So goes the old saying. The atmospheric phenomenon known as a halo (which could be solar or lunar) involves the refraction of light through ice crystals in the air; as a beam of light strikes the crystalline structure at just the right angle, it is refracted as if passing through a prism, and the rays end up being bent into an arc shape that appears (to the viewer on the ground) to encircle the source of that light (i.e. the sun or moon). Traditionally this has been seen as an omen of approaching bad weather — which makes sense because, as people discovered when they started learning more about the science behind meteorology, the conditions that produce this optical wonder involve a certain amount of moisture being in the air as well as the approach of a warmer front which would generally precipitate (pun intended) impending rainfall. A quick Google image search shows that these halos are beautiful to look at, even though they may be foreshadowing that things could soon turn dark and unpleasant.
There’s another truism that says an email that comes from Devouter Records is a sign of excellent music on its way. Although not nearly as old or well-known, I’ve found this statement to be 100% accurate, dating back to the 2012 LP Trephine by MAKE and through every release since then. Added just a week ago to this impressive list is the debut album by Solar Halos, who just happen to come from the same North Carolina town (Chapel Hill) as their labelmates.
Hey folks — a very Happy (Belated) New Year to all of you! 2013 definitely turned out to be an interesting year for me, with lots of big changes, new projects, new responsibilities, etc., but an unfortunate side-effect of some of that was (as you’ve surely noticed) that the amount of time I’d been spending writing really tapered off as the year went on, to the point where I didn’t post
anything here for the last few months! Well, as you may have seen, I’ve started writing reviews of some new 2014 releases — and as time allows I promise I will also be sharing plenty of older stuff I’ve missed writing about, because believe me there has been a TON worth sharing!
But more on that later. As I started doing last year, I’ve once again put together a collection of various people’s “best of” lists from 2013. Admittedly I sort of got a late start on this (I didn’t even put out the open invitation until after most websites had already finished with publishing all their year-end stuff), but several people have answered the call and contributed some really interesting lists that you’ll want to check out…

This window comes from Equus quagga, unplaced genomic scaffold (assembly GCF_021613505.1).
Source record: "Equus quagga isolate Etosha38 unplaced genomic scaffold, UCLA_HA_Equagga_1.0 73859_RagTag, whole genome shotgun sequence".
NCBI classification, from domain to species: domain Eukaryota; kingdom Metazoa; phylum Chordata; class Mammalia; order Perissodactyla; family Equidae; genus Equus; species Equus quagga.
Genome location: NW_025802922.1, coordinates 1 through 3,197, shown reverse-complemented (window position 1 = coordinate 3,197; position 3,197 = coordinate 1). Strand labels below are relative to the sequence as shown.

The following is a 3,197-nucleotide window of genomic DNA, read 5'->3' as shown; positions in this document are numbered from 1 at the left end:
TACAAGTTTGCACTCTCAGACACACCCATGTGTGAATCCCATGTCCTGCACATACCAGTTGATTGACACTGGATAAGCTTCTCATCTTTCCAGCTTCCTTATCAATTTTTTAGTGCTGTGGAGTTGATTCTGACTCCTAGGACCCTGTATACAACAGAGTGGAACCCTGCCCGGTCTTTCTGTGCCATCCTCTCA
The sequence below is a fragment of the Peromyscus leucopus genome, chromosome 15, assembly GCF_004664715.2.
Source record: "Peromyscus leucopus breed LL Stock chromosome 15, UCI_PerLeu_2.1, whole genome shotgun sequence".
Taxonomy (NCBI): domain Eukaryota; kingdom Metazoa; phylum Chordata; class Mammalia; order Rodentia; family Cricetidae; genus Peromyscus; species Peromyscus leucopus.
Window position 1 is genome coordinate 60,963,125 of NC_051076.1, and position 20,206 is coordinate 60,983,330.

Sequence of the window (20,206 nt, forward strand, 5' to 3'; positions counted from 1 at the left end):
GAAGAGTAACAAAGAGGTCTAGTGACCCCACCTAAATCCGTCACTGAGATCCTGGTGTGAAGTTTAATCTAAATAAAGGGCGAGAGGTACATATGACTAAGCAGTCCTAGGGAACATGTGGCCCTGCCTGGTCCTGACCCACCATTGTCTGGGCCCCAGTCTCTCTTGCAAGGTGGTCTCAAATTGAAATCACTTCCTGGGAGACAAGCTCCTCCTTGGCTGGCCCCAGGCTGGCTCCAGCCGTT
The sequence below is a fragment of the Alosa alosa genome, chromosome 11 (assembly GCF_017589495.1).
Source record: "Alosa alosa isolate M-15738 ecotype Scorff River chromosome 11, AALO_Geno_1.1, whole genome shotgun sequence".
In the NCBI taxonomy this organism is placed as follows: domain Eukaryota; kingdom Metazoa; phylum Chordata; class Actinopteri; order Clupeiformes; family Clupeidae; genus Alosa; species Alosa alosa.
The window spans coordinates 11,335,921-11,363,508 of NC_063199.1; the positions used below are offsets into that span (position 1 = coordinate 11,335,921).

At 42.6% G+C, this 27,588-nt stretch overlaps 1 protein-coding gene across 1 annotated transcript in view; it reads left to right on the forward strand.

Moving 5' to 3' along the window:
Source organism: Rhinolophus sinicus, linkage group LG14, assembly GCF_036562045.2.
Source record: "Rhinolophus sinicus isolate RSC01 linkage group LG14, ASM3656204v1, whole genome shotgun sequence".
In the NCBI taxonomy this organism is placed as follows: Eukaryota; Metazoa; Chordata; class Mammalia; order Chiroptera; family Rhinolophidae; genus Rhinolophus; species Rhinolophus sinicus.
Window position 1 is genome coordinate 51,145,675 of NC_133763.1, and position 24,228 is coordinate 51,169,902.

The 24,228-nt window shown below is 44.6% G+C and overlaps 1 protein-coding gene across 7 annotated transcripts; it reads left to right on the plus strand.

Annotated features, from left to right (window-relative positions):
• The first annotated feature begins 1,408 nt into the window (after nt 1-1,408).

This show originally included Supervoid in the line-up, but due to an emergency they had to cancel at the last minute, so some of the members of VEGA agreed to fill in. Here they are performing with their then-guitarist Lee playing drums. (For the record, this band has recently reformed as Dope Lake.)
So I was totally excited all summer long, anticipating the fall Enslaved tour, because I’d heard Ghost was opening. Although their debut album Opus Eponymous was released in 2010, I only became aware of the Swedish Satanic hard rock band earlier this year. But anyway, I grew to like them so much that I didn’t much care WHO else was on the bill; once I found out they were coming to Pittsburgh in September, I was going for sure.
Well, unfortunately, a few weeks before the show was to take place, the band posted an apology on their Facebook page, saying that due to some sort of visa snafu, they wouldn’t be able to make the trip overseas. So needless to say, I was pretty disappointed.
Then, this afternoon a headline caught my eye, and I was surprised to see that there was a new announcement in the Facebook news feed: the band of nameless ghouls are planning to finally come to North America in the beginning of 2012. So then I was all excited once more, for approximately 2.2 seconds, or about the time it took to scan through the list of dates and see they’re not coming anywhere near me. The closest stop on this 13-date tour is just a few hours away, but it’s across the Canadian border, and not having a passport, I’m afraid in this case I would end up with a visa issue of my own.
Anyway, take a peek at the image above and see if perhaps you’re luckier than I, in your proximity to one of the cities listed there.